© THE NEW YORK TIMES, November 16, 1990 by RITA REIF:
Garbo's Glamour Enlivens Auction
The Garbo magic has achieved what no artist was able to do for this month's auction sales: it restored glamour, excited bidding and high prices to a lackluster market.
Greta Garbo's fans, 1,500 strong, surged into Sotheby's yesterday afternoon to watch and bid at the auction of her artworks and antiques. Most of those who came to buy went away disppointed as prices soared to 20 times Sotheby's presale estimates. All of Miss Garbo's possessions from her Manhattan apartment -- paintings of dogs, fruits and flowers; pink porcelain ashtrays, Louis XV chairs and gilded candlesticks -- were sold.
The sale turned the clock back for many of the actress's friends and admirers. "She was the loveliest woman I ever saw or will see," said a French friend, Baroness Liliane de Rothschild. "She had real taste, natural taste."
Sherry Ostrow, a private antique-clothes dealer, was among the unsuccessful bidders. "I came all the way from West Orange, N.J., to buy something -- a cup, a dish, anything that Greta Garbo owned," she said. "The way the prices are going, I'll never be able to buy anything but this catalogue." The catalogue cost $50. Like the Old Days
For Sotheby's, too, it was nostalgia time. Fierce bidding was reminiscent of the giddy auction scene of the 1980's, in sharp contrast to events of the last two weeks. In the November sales, 30 to 50 percent of the works offered did not sell, and totals were as much as 20 to 50 percent below the auction houses' low estimates.
The Garbo auction was markedly different. The sale, expected to bring $678,150 to $964,050, reached a total of $2.5 million -- two and a half times expectations -- for the 191 artworks and antique objects offered. The highest price paid was for Albert Andre's painting of an old woman in white, which was bought for $187,000 -- against an estimate of $30,000 to $40,000 -- by an unidentified American collector.
At the major art sales earlier this week, bidders were more sober.
"The average of what has sold has been at the low end of the house estimates," said Richard Gray, a Chicago dealer. "One thing is certain: the market has not collapsed. The best works sold, and for top prices. The average works were discounted 20 0r 30 percent, and the mediocre works did not sell but probably will again when the market adjusts." For van Gogh, the Extremes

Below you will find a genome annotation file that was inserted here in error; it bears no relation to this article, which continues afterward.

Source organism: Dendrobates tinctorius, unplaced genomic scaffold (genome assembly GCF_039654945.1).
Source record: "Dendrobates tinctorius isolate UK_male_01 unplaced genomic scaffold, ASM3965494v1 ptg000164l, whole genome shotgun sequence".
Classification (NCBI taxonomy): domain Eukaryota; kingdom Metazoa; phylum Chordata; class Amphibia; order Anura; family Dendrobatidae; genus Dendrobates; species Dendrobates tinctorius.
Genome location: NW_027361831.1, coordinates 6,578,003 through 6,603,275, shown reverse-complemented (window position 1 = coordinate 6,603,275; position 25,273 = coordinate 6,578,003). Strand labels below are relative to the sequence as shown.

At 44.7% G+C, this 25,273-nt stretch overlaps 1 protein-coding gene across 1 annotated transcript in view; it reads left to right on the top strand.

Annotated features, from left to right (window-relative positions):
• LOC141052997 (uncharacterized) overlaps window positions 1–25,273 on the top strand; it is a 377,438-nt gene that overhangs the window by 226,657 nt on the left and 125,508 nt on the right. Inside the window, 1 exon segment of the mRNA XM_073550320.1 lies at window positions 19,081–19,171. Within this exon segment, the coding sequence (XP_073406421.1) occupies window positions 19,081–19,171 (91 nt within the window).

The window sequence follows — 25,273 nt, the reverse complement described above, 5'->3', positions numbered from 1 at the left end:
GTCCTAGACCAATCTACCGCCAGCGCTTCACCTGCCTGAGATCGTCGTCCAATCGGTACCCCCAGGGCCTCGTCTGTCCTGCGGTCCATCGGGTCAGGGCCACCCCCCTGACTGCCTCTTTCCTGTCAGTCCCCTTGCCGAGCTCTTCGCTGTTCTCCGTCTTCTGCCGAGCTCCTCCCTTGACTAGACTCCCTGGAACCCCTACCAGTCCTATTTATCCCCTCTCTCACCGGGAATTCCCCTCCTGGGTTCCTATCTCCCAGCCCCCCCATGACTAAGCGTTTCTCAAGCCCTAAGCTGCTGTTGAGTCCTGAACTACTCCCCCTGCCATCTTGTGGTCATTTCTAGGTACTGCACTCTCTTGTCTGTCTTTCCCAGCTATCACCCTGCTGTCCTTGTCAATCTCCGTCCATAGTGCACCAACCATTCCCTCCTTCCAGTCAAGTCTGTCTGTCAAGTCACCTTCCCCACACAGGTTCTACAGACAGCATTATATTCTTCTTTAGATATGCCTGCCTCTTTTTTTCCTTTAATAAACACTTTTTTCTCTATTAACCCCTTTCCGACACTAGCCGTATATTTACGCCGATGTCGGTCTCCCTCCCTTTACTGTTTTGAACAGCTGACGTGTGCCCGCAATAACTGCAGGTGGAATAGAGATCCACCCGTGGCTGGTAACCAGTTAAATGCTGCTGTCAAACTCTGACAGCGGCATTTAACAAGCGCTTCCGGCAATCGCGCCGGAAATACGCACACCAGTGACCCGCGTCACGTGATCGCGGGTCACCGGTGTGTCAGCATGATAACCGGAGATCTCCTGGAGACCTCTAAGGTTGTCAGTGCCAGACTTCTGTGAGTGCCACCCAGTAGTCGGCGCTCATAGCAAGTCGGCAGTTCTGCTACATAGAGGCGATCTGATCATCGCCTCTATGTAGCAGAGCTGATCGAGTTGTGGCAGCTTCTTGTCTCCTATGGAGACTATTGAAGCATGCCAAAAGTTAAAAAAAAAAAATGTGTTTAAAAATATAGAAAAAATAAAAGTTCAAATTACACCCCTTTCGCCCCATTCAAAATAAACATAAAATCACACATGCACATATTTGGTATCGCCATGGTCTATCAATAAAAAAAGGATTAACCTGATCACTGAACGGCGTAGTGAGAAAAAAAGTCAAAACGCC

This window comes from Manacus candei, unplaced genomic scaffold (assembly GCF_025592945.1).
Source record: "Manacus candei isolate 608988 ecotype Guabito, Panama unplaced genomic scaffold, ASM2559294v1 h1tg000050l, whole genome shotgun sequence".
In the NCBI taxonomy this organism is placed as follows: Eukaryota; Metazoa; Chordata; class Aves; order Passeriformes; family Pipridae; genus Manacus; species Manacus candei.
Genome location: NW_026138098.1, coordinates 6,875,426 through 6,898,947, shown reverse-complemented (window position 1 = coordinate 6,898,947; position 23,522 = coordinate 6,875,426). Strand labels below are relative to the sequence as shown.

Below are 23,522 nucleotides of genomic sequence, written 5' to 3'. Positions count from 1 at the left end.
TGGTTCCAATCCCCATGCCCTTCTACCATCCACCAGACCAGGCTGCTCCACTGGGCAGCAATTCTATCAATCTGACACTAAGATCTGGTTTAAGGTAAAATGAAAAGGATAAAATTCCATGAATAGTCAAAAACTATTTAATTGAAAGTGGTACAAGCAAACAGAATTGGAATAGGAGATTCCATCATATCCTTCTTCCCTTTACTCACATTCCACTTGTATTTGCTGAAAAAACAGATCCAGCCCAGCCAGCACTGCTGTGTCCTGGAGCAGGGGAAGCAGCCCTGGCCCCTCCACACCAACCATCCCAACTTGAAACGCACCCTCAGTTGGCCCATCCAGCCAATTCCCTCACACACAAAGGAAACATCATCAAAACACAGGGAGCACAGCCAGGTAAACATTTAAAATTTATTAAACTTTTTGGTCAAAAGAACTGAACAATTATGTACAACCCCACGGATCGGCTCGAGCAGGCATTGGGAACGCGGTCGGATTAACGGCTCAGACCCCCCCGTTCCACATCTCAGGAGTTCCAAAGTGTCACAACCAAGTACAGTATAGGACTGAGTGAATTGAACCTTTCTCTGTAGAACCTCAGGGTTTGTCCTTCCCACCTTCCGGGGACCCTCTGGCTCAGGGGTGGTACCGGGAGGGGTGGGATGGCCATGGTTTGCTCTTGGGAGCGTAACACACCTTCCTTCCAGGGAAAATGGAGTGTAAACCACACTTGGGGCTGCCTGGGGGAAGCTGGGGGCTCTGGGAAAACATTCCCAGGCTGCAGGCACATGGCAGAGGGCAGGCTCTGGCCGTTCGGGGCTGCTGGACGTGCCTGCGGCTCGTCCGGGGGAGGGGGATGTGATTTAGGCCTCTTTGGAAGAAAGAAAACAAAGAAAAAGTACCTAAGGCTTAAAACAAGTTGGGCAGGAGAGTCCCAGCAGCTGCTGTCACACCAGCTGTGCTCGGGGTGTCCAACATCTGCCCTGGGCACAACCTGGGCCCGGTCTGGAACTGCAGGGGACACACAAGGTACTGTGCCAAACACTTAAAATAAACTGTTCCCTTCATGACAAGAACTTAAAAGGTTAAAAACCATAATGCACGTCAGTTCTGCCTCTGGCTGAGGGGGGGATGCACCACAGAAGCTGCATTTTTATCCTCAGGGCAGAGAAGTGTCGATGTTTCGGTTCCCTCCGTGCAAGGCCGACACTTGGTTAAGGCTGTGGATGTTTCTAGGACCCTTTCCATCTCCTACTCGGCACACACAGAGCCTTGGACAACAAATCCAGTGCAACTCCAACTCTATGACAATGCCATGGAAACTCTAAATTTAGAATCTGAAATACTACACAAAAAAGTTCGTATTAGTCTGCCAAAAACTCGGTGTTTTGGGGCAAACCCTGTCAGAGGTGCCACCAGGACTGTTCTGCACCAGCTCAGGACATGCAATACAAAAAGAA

The ups and downs were seen clearly on Wednesday night at Christie's sale of Impressionist and modern works at which a painting by Vincent van Gogh went unsold and a drawing by the artist set a record.
Van Gogh's boldly drawn "Garden of Flowers," from 1888, in brown and black ink over pencil, brought $8.4 million, a record at auction for any drawing. It was bought by William Acquavella, a Manhattan dealer. But van Gogh's painting "Vase With Cornflowers and Poppies," from 1890, was bid to only about $9 million -- well below the price the owner would accept. The house estimate was $12 million to $16 million.
The highest price paid Wednesday night was $9.9 million, for Fernand Leger's abstract landscape "Houses Beneath the Trees," from 1913, which was bought by Peter and John Herring, Manhattan dealers.
When the sales of Impressionist and modern art at Sotheby's and Christie's ended yesterday, the totals were substantially below both housess' expectations. At Sotheby's, 582 artworks were offered and 478 were sold through Wednesday for a total of $168 million, against an estimate of $200.5 million to $269.5 million. Christie's series of Impressionist and modern art sales ended yesterday afternoon with a total of $120.1 million for the 188 works sold of the 240 works offered in a sale that was estimated to bring $160.5 million to $199.3 million. The totals for the first two sessions of Sotheby's print sales yesterday were within the house estimates. More Conservative on Guarantees
Most dealers who commented on the auction houses' guaranteed property in these sales -- 81 artworks in Sotheby's sales and 3 in Christie's -- criticized the auction houses' expectations, saying they were higher than the market could sustain. Diana D. Brooks, Sotheby's president, said yesterday: "Yes, we have had some serious problems with guarantees this fall. Over the last year, however, our performance has been very strong on guarantees. They have still been profitable. In this market we will take a more conservative position on guarantees; we will be less likely to give them." 2 Records Abroad
Auctions in London and Geneva this week brought two records.
John Constable's "Lock," from 1824, was sold on Wednesday for $21.1 million at Sotheby's in London to Baron Hans Heinrich Thyssen-Bornemisza, a member of the advisory board of Sotheby's Holdings. The Baron bid by telephone for his foundation in Lugano, Switzerland, through Simon de Pury, deputy chairman of Sotheby's Europe, who was in the room. Mr. de Pury was formerly the curator of the Baron's collection. The price paid for the Constable was a record at auction for any British artwork and five times the highest price previously paid at auction for a painting by the artist.
On Wednesday night, Sotheby's in Geneva sold, for a record $12.8 million, a recently cut pear-shaped diamond of 101.84 carats that the auction house described as colorless and flawless. The price was the highest paid at auction for any jewel. The buyer was Robert Mouawad, a Geneva jeweler.
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